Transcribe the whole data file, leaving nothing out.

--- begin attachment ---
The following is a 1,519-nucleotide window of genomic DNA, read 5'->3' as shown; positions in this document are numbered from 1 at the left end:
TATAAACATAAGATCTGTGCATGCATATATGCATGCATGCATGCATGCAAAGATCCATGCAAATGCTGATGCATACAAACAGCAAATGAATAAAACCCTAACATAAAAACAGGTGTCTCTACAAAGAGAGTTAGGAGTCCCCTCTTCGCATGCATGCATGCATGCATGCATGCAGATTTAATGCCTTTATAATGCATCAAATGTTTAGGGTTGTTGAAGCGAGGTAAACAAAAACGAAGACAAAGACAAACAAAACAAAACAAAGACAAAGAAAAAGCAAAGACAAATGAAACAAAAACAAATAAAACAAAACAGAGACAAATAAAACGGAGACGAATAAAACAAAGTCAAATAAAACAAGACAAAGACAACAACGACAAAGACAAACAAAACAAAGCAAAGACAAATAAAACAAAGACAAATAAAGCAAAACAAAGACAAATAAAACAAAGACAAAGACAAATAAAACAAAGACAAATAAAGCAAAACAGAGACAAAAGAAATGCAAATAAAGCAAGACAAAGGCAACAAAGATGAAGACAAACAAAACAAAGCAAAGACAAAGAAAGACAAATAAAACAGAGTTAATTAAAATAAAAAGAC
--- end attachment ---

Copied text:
The following is a 1,519-nucleotide window of genomic DNA, read 5'->3' as shown; positions in this document are numbered from 1 at the left end:
TATAAACATAAGATCTGTGCATGCATATATGCATGCATGCATGCATGCAAAGATCCATGCAAATGCTGATGCATACAAACAGCAAATGAATAAAACCCTAACATAAAAACAGGTGTCTCTACAAAGAGAGTTAGGAGTCCCCTCTTCGCATGCATGCATGCATGCATGCATGCAGATTTAATGCCTTTATAATGCATCAAATGTTTAGGGTTGTTGAAGCGAGGTAAACAAAAACGAAGACAAAGACAAACAAAACAAAACAAAGACAAAGAAAAAGCAAAGACAAATGAAACAAAAACAAATAAAACAAAACAGAGACAAATAAAACGGAGACGAATAAAACAAAGTCAAATAAAACAAGACAAAGACAACAACGACAAAGACAAACAAAACAAAGCAAAGACAAATAAAACAAAGACAAATAAAGCAAAACAAAGACAAATAAAACAAAGACAAAGACAAATAAAACAAAGACAAATAAAGCAAAACAGAGACAAAAGAAATGCAAATAAAGCAAGACAAAGGCAACAAAGATGAAGACAAACAAAACAAAGCAAAGACAAAGAAAGACAAATAAAACAGAGTTAATTAAAATAAAAAGAC